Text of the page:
Most "35,000" ton battleships exceeded the 35,000 tons, some by about 1600-1800 tons and some by 7,000 tons and that is at the "Washington" displacement (no fuel, little feed water, and limited ammunition).

    British had no modern 15in gun in the works and it takes as long or longer to design and build the guns and mountings as it does the rest of the ship, a reason the British canceled the Lion class ( 9 X 16 In in triple turrets) and built the Vanguard (8 X 15 in in twin turrets) using left over guns and mountings from WW I ships. Four turrets means a longer hull than three turrets.

    Any new large size gun mounting has problems and the level of experience needed is not helped by small numbers of mountings. Many British sailors had experience with the 15in dual over quite a few years, A lot fewer had experience in Nelson and Rodney despite 12 years of service. Experience with the 14 in mountings was non-existent in 1940.

    During WW I somebody claimed that a dreadnought gun mounting was the most sophisticated piece of engineering in the world. A power driven moving mass of 800 tons or more (WW I, WW II mounts could go 1400 tons easy with the 18in mounts of the Yamoto going around 2500tons) with elevating guns of 80 tons or more, controllable to a fine degree and fitted with shell and propelling charge elevators, power rammers, ventilation systems and communications systems.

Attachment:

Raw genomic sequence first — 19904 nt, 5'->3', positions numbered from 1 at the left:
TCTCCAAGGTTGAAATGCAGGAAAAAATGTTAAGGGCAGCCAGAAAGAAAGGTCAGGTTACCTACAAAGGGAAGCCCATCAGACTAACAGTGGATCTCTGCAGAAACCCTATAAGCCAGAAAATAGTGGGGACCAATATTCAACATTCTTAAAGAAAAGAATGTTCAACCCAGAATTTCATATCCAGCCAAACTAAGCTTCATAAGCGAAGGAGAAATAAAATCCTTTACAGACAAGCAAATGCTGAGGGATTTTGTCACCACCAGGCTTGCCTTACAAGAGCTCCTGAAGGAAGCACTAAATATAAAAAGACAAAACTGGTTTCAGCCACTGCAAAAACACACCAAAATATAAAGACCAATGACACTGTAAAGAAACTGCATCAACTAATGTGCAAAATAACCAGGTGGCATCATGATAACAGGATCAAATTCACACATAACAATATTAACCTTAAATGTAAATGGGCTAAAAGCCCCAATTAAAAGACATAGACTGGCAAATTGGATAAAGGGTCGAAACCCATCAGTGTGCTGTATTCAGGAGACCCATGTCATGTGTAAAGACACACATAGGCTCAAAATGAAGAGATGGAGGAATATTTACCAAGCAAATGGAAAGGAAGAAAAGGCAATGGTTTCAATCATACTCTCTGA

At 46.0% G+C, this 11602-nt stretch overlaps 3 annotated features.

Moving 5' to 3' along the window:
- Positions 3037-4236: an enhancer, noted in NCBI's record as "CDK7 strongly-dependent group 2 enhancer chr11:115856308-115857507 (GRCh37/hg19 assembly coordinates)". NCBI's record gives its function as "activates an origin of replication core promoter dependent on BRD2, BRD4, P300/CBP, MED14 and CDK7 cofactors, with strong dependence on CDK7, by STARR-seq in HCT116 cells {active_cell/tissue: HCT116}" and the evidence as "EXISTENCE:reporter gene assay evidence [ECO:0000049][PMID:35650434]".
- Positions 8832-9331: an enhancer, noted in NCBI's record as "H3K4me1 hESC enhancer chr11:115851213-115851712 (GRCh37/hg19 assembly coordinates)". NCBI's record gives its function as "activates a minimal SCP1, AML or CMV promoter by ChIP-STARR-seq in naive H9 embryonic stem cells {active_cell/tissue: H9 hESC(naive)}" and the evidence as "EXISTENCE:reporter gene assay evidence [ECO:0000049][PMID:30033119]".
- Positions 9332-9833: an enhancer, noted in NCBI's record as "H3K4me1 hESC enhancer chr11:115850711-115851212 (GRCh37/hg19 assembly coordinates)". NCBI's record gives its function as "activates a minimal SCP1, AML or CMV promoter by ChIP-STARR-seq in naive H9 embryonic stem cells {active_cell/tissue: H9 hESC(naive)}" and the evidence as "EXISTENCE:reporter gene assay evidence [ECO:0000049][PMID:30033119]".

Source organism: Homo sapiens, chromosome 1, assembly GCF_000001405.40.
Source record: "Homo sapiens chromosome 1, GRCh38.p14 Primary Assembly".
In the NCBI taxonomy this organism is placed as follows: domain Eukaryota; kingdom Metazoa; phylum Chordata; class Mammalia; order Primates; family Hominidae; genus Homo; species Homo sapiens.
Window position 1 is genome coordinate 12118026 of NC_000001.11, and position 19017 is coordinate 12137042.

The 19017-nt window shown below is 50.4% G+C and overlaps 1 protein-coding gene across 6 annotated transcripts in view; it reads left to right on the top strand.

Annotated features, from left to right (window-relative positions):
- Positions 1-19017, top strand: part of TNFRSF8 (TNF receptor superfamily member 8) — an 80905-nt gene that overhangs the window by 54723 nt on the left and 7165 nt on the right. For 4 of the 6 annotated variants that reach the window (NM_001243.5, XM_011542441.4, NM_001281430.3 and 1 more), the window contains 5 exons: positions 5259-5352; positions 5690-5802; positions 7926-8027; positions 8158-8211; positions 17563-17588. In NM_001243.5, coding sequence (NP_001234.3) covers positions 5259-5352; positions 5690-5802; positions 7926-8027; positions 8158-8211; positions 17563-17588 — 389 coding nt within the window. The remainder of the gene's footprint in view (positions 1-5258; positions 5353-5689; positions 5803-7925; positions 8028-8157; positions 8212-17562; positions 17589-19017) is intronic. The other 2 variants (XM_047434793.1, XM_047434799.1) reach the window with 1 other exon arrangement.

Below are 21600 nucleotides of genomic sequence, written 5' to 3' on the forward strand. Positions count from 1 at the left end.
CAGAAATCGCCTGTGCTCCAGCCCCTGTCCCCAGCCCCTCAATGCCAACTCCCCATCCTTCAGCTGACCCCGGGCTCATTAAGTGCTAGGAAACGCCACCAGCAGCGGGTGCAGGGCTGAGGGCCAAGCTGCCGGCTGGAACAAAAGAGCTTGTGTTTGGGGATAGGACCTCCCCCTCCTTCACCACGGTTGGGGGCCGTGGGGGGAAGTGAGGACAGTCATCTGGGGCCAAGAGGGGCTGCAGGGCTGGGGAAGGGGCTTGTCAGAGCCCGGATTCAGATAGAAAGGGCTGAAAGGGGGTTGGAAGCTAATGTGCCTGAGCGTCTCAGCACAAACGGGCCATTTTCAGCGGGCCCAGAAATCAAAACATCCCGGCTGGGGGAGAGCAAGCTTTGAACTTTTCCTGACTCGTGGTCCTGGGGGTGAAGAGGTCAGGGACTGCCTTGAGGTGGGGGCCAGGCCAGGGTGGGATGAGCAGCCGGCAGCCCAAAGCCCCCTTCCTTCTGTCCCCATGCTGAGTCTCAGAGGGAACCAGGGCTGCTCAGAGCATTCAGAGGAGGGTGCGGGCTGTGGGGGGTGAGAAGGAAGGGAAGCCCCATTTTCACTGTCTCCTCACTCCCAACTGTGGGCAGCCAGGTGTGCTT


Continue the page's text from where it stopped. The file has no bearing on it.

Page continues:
For long range gunnery you need a certain minimum number of guns too. 4 guns was generally considered the minimum salvo for accurate ranging, With a time of flight of to longer ranges taking longer than the time needed to load the guns many navies liked to use 1/2 salvos, spitting the guns or turrets in 1/2 (or 4/5 for 9 gun ships) to speed up the initial salvos and get on target quicker. Anything less than 8 guns was not considered a good "investment" Repulse and Renown being leftovers of Jackie Fisher.